Your mission, if you choose to accept it...write your library’s mission statement. And luckily, this is far from Mission: Impossible. It is something that every library can and should do. A mission statement is a great way to quickly introduce people to the library’s role in the community and serve as a dynamic way to start discussion about library services.
What should the mission statement include?
The mission statement should reflect the library’s current situation and answer the following questions:
- What do you do?
- Who do you serve?
- How do you do it?
How detailed should the mission statement be?
This will vary depending on the size and nature of your library, as well as the scope of programs or services offered. As with any organizational writing, be clear, concise and direct, but give enough of a description of your mission and services to provide an accurate sense of your library's fundamental purpose. Look carefully at these and find logical groupings to make the mission statement more succinct.
Tips for writing a mission statement
In her book, "Libraries, Mission, & Marketing: Writing Mission Statements That Work", Linda Wallace provides the following tips for writing a mission statement.
- Aim for one – no more than three- short sentences. Saying more with less should be your goal.
- Avoid jargon that members of the public may not understand and buzzwords that quickly date.
- Ban bullet points. Bulleted points generally read better than they talk. If you must use them, limit them to three, which is all most people can remember.
- Use active voice. Writing in the active voice can make the difference between a statement that is pleasing and one that is powerful.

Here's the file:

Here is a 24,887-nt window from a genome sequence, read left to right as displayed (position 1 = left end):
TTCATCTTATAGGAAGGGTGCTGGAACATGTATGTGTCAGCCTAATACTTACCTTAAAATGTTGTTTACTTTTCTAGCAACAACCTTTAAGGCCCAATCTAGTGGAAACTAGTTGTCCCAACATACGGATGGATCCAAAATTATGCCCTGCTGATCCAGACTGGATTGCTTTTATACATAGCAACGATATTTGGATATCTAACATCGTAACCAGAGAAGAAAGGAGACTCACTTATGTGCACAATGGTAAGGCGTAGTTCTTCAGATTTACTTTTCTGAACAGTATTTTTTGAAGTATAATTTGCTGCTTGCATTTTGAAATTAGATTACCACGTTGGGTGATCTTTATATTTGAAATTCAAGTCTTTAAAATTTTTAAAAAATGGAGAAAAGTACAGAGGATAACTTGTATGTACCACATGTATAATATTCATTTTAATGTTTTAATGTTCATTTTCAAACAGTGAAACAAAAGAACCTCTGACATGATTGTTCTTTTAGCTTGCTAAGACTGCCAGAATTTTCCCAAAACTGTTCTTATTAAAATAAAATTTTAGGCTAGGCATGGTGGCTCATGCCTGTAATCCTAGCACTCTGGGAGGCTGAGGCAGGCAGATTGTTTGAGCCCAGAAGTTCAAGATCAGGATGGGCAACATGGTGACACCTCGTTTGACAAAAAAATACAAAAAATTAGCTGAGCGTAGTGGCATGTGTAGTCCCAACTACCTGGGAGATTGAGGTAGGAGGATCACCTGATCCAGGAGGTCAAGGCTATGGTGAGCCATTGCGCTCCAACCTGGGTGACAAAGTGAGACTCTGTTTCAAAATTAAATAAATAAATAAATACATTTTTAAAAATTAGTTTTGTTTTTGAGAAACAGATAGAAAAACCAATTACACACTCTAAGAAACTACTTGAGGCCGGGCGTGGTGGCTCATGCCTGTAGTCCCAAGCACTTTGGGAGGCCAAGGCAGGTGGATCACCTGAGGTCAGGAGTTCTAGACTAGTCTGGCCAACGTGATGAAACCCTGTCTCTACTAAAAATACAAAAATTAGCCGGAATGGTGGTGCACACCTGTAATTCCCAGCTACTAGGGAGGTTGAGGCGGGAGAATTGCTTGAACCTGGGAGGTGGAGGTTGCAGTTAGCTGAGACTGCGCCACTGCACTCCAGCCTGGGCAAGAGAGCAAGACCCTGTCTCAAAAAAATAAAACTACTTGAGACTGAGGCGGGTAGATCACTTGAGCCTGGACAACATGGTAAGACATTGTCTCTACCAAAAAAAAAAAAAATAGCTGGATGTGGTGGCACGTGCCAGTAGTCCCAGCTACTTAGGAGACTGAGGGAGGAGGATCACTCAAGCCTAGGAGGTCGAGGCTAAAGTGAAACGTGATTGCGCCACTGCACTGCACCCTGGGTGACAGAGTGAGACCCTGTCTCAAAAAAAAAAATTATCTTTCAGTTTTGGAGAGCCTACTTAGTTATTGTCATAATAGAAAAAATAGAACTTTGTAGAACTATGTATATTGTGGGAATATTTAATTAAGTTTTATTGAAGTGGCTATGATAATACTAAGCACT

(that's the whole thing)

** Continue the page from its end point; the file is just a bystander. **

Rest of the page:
- Personalize the statement. Try using "our" rather than "the library’s".
- Don’t feel you have to start with the words "Our mission is…." Go directly to the point.
- Choose words that are meaningful to your audiences – all of them.
- Be specific about what you aim to accomplish. Again, limit yourself to three key points.
- Describe the most important thing your library does as through you were telling a friend.
- Write in a tone that is appropriate for your library, your parent institution or community.
- Say the statement out loud to see whether it flows off the tongue. Try saying it the next day to see if you can remember it.
- Edit ruthlessly. Fewer adjectives and adverbs generally make for stronger sentences.
- Remember, it’s only words – but words are powerful.
The above list was reproduced with the permission of the American Library Association from Libraries, Mission & Marketing: Writing Mission Statements That Work by Linda K. Wallace © 2004.
Use it! Putting the mission statement to work
Don’t let the work of creating the library’s mission statement go to waste. Staff, board members and other stakeholders should be aware of the mission statement and what role they can play in supporting that mission. Many libraries display their mission statement on their letterhead, bookmobiles, websites and promotional items. It can serve as a public statement about what people can expect from their library. Use it as a tool for promoting the library and all of the great work that you do!
In addition to being a useful tool on its own, mission statements help libraries as they develop a variety of planning documents, such as technology plans, long-range plans, marketing plans, and service plans. A mission statement can guide and drive the decisions for purchasing materials, selecting technology, or developing programming. If the product or service doesn’t support the library’s mission, it might not be a good investment or approach.